With a forecast of up to 18 inches of snow, Winter Storm Gail is expected to bring more snow to New York City this week than the five boroughs saw all of last year. In response to the nor’easter, expected to hit Wednesday afternoon, the Metropolitan Transportation Authority has activated its 24/7 command center to monitor the storm. The agency is prepared to clear subways, buses, and commuter railways of snow thanks to its fleet of super-powered snow throwers, jet-powered snow blowers, and specially designed de-icing cars to tackle the icy mess.
A state lawmaker is calling for a new surcharge on packages delivered in New York City as a way to raise money for the cash-strapped Metropolitan Transportation Authority. Assembly Member Robert Carroll revived a bill he first introduced last February that would impose a $3 fee on all online delivery transactions, except for essential medical supplies and food. Facing its worst financial crisis in history because of the ongoing coronavirus pandemic, the MTA has said without the $12 billion in aid from Congress it has requested, subway and bus service could be cut by 40 percent.
Subway and bus service could be cut by 40 percent, thousands of workers laid off, unlimited MetroCards eliminated, and fares increased under a budget proposed by the Metropolitan Transportation on Wednesday as the agency faces the worst financial crisis in its history. The grim 2021 budget comes as the MTA faces a tremendous deficit amplified by the coronavirus pandemic, with no federal relief in sight. The agency on Wednesday projected a deficit of $15.9 billion through 2024.
The Miriam and Ira D. Wallach Division of Art, Prints and Photographs: Picture Collection, The New York Public Library. “City Hall Subway Station, New York” The New York Public Library Digital Collections. 1906.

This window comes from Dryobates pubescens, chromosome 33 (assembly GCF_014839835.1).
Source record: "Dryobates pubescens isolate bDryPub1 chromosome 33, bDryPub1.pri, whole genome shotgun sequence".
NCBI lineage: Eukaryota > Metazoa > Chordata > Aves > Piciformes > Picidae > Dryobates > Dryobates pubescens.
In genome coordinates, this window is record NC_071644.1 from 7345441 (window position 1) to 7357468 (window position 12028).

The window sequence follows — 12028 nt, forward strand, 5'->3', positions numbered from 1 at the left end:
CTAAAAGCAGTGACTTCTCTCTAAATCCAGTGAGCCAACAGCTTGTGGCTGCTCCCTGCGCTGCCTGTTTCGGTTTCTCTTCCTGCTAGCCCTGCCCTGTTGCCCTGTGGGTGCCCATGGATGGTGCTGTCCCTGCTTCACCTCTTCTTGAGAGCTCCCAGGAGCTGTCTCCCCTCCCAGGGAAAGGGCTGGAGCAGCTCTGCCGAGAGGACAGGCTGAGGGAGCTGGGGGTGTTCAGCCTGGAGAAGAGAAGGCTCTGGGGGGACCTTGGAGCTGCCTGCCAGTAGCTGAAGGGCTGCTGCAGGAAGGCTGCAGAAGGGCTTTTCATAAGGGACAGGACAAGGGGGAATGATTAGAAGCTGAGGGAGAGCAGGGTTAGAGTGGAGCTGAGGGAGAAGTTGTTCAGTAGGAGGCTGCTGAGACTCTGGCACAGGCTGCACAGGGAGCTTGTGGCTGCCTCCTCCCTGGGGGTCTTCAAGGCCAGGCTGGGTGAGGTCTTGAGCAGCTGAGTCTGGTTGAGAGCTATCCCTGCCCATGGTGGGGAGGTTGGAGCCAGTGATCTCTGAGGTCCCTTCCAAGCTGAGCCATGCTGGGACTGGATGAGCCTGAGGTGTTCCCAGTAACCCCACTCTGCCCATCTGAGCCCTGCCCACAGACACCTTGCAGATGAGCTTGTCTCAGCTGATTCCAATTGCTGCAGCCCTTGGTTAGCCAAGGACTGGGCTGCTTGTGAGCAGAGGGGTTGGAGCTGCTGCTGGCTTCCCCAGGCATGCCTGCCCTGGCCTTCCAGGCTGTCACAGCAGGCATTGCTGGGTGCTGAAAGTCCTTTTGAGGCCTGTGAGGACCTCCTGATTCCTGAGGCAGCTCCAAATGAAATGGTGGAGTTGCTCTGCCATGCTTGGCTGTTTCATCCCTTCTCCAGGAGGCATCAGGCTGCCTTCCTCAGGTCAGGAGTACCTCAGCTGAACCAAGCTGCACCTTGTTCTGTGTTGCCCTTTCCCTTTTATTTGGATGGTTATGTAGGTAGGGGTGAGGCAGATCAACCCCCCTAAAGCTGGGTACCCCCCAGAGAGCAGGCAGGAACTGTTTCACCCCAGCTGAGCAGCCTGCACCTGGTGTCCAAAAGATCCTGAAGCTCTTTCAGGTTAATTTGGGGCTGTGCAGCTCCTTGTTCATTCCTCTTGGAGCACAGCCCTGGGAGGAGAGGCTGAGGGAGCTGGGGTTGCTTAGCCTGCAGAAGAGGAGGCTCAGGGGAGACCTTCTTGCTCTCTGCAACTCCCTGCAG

The Interborough Rapid Transit Subway, or IRT, was the first subway company ever in New York City. The company formed as a response to elevated train lines springing up around the city–it was time to go underground and build a rapid transit railroad to help combat street congestion and assist development in new areas of New York, according to NYCsubway.org. And so 116 years ago, on October 27th, 1904, the first IRT subway line opened with the City Hall station as its showpiece. It’s no overstatement to say that after this date, the city would never be the same. And the day was one to remember, with pure excitement over the impressive feat of moving the city’s transit system underground.
Photo: Marc A. Hermann / MTA New York City Transit on Flickr
Nearly a quarter of New York City subway and bus workers reported contracting the coronavirus, according to a survey released on Tuesday. Of the roughly 650 Transport Workers Union Local 100 members surveyed as part of a pilot study led by New York University, 24 percent said they had the virus at some point since the start of the pandemic. The new report suggests more transit workers had the virus than previously thought. In May, Gov. Andrew Cuomo said about 14 percent of transit workers tested positive for antibodies.